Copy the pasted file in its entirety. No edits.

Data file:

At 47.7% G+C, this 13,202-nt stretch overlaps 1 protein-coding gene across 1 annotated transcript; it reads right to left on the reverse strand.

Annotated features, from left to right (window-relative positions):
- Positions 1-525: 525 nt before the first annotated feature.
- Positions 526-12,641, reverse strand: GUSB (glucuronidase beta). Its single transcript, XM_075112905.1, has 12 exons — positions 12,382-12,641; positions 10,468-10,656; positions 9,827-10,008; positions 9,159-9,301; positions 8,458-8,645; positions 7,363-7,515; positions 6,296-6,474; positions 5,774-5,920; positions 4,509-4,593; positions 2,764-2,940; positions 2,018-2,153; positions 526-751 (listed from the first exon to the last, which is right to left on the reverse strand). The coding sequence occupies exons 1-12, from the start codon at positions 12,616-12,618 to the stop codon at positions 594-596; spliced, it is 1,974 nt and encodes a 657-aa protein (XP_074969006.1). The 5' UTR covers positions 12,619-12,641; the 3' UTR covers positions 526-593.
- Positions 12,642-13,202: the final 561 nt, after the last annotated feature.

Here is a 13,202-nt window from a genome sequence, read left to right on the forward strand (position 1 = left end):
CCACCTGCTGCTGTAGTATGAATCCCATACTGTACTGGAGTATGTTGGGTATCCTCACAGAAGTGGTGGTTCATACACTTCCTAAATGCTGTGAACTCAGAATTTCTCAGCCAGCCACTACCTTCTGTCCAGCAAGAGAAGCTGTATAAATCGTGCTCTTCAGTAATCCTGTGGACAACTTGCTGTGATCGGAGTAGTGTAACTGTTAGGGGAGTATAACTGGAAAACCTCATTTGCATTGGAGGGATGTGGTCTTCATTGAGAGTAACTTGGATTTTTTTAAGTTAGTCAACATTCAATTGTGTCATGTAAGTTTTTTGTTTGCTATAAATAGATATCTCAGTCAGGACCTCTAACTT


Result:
At 47.7% G+C, this 13,202-nt stretch overlaps 1 protein-coding gene across 1 annotated transcript; it reads right to left on the reverse strand.

Annotated features, from left to right (window-relative positions):
- Positions 1-525: 525 nt before the first annotated feature.
- Positions 526-12,641, reverse strand: GUSB (glucuronidase beta). Its single transcript, XM_075112905.1, has 12 exons — positions 12,382-12,641; positions 10,468-10,656; positions 9,827-10,008; positions 9,159-9,301; positions 8,458-8,645; positions 7,363-7,515; positions 6,296-6,474; positions 5,774-5,920; positions 4,509-4,593; positions 2,764-2,940; positions 2,018-2,153; positions 526-751 (listed from the first exon to the last, which is right to left on the reverse strand). The coding sequence occupies exons 1-12, from the start codon at positions 12,616-12,618 to the stop codon at positions 594-596; spliced, it is 1,974 nt and encodes a 657-aa protein (XP_074969006.1). The 5' UTR covers positions 12,619-12,641; the 3' UTR covers positions 526-593.
- Positions 12,642-13,202: the final 561 nt, after the last annotated feature.

Here is a 13,202-nt window from a genome sequence, read left to right on the forward strand (position 1 = left end):
CCACCTGCTGCTGTAGTATGAATCCCATACTGTACTGGAGTATGTTGGGTATCCTCACAGAAGTGGTGGTTCATACACTTCCTAAATGCTGTGAACTCAGAATTTCTCAGCCAGCCACTACCTTCTGTCCAGCAAGAGAAGCTGTATAAATCGTGCTCTTCAGTAATCCTGTGGACAACTTGCTGTGATCGGAGTAGTGTAACTGTTAGGGGAGTATAACTGGAAAACCTCATTTGCATTGGAGGGATGTGGTCTTCATTGAGAGTAACTTGGATTTTTTTAAGTTAGTCAACATTCAATTGTGTCATGTAAGTTTTTTGTTTGCTATAAATAGATATCTCAGTCAGGACCTCTAACTT